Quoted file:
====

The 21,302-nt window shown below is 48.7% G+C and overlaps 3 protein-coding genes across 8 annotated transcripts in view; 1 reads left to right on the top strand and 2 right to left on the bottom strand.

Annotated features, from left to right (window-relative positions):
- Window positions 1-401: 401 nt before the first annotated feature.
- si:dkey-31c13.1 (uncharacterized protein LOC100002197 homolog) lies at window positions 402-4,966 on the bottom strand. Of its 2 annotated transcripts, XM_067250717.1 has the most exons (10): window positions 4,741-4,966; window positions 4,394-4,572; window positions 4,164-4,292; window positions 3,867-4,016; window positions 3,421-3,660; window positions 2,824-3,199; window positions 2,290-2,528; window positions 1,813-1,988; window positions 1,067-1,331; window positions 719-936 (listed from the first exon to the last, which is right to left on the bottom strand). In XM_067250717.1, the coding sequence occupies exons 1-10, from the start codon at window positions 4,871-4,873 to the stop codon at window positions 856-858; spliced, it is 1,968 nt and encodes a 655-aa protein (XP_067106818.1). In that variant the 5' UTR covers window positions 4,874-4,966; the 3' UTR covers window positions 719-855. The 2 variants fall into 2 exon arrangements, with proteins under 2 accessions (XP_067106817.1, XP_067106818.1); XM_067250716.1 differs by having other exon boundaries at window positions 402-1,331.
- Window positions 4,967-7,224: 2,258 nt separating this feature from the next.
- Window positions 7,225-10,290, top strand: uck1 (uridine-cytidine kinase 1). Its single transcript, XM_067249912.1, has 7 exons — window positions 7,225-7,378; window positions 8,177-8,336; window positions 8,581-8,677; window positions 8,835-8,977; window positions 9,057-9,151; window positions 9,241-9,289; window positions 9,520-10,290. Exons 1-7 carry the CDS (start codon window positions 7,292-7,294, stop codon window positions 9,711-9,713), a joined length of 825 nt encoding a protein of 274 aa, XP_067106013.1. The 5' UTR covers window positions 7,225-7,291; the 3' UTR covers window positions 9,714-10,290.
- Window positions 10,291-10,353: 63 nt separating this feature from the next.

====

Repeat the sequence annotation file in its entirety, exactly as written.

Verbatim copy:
The 21,302-nt window shown below is 48.7% G+C and overlaps 3 protein-coding genes across 8 annotated transcripts in view; 1 reads left to right on the top strand and 2 right to left on the bottom strand.

Annotated features, from left to right (window-relative positions):
- Window positions 1-401: 401 nt before the first annotated feature.
- si:dkey-31c13.1 (uncharacterized protein LOC100002197 homolog) lies at window positions 402-4,966 on the bottom strand. Of its 2 annotated transcripts, XM_067250717.1 has the most exons (10): window positions 4,741-4,966; window positions 4,394-4,572; window positions 4,164-4,292; window positions 3,867-4,016; window positions 3,421-3,660; window positions 2,824-3,199; window positions 2,290-2,528; window positions 1,813-1,988; window positions 1,067-1,331; window positions 719-936 (listed from the first exon to the last, which is right to left on the bottom strand). In XM_067250717.1, the coding sequence occupies exons 1-10, from the start codon at window positions 4,871-4,873 to the stop codon at window positions 856-858; spliced, it is 1,968 nt and encodes a 655-aa protein (XP_067106818.1). In that variant the 5' UTR covers window positions 4,874-4,966; the 3' UTR covers window positions 719-855. The 2 variants fall into 2 exon arrangements, with proteins under 2 accessions (XP_067106817.1, XP_067106818.1); XM_067250716.1 differs by having other exon boundaries at window positions 402-1,331.
- Window positions 4,967-7,224: 2,258 nt separating this feature from the next.
- Window positions 7,225-10,290, top strand: uck1 (uridine-cytidine kinase 1). Its single transcript, XM_067249912.1, has 7 exons — window positions 7,225-7,378; window positions 8,177-8,336; window positions 8,581-8,677; window positions 8,835-8,977; window positions 9,057-9,151; window positions 9,241-9,289; window positions 9,520-10,290. Exons 1-7 carry the CDS (start codon window positions 7,292-7,294, stop codon window positions 9,711-9,713), a joined length of 825 nt encoding a protein of 274 aa, XP_067106013.1. The 5' UTR covers window positions 7,225-7,291; the 3' UTR covers window positions 9,714-10,290.
- Window positions 10,291-10,353: 63 nt separating this feature from the next.